The price of Brent crude, the global benchmark that has surged roughly 50% this year, rose above $77 a barrel to reach its highest level since October 2018.
US oil futures increased 1.5% to $76.32, a remarkable recovery from April 2020, when prices crashed to negative $40 a barrel.
The surge comes after the Organization of Petroleum Exporting Countries and its allies, including Russia and Mexico, canceled a Monday meeting to discuss plans to lift production curbs as demand for oil recovers following the coronavirus pandemic.
The talks were carried over from last week after producers failed to agree on production increases. No new date for the meeting has been set.
OPEC+ has only gradually added back production that it aggressively sidelined during last year’s oil crash. But as economies reopen, manufacturing picks up and people start to travel again, demand for oil is outpacing supply and sending prices higher.
The high drama comes as Americans hitting the road for the Fourth of July holiday were greeted by a seven-year high in gasoline prices, adding to inflation headaches already buffeting the economy. The average price of a gallon of regular gas in the United States stands at $3.13, up 95 cents, or 44%, from a year ago.
Analysts have said that the only solution is for OPEC+ to pump more oil to meet surging demand. But members of the alliance disagree on how much oil should be added back to global supply.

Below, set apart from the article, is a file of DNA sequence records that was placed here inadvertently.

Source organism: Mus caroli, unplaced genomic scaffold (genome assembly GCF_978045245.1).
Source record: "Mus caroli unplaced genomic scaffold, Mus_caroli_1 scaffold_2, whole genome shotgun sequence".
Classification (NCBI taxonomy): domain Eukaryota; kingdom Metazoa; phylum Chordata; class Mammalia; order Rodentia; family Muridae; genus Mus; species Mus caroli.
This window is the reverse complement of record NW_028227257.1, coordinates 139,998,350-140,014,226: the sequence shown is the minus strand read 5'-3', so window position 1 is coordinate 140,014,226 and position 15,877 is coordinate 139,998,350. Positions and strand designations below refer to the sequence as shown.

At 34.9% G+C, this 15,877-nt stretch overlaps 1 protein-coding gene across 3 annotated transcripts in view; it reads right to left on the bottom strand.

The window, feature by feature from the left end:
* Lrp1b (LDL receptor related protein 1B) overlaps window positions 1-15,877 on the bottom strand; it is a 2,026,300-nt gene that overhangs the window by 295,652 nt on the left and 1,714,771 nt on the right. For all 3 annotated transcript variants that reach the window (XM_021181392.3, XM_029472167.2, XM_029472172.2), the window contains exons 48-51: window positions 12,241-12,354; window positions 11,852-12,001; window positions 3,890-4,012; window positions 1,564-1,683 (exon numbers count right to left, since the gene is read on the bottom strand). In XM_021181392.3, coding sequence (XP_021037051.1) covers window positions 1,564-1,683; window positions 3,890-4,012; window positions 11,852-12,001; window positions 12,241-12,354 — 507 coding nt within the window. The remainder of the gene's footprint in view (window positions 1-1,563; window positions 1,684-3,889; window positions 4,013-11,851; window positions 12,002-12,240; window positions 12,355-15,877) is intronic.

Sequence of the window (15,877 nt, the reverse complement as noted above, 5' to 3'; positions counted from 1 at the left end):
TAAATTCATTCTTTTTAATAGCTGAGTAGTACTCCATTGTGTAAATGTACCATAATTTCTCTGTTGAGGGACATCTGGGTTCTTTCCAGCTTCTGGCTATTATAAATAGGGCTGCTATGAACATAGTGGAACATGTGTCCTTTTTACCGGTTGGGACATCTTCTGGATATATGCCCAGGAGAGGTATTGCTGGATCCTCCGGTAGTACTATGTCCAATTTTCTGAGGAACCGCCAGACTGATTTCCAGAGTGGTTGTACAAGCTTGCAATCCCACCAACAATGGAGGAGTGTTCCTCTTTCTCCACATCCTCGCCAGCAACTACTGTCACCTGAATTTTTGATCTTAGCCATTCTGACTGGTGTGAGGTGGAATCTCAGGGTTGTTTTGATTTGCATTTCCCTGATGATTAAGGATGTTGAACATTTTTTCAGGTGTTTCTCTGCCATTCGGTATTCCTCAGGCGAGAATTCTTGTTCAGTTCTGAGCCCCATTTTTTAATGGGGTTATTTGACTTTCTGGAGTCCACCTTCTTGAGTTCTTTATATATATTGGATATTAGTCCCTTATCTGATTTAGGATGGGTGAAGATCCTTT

OPEC member the United Arab Emirates, which has invested heavily in recent years to boost its production, has argued publicly that the baseline from which its share of cuts are calculated is too low. The UAE was OPEC’s third-biggest producer in 2020.
UAE Energy Minister Suhail Al Mazrouei said over the weekend that the current deal wasn’t “fair,” arguing it had been forced to idle one third of its production while other countries were allowed to pump more relative to their maximum output.
“We cannot extend the agreement or make a new agreement under the same conditions. We have the sovereign right to negotiate that,” the minister said in a televised interview on Sunday.
For many years, the UAE and Saudi Arabia, the de facto leader of OPEC, have been close allies.
But relations between the two nations have been tense more recently and analysts said that could factor into the current OPEC deadlock. In fact, some OPEC watchers see a risk that the UAE could leave the cartel altogether.
— Chris Isidore, Hanna Ziady and Matt Egan contributed to this report.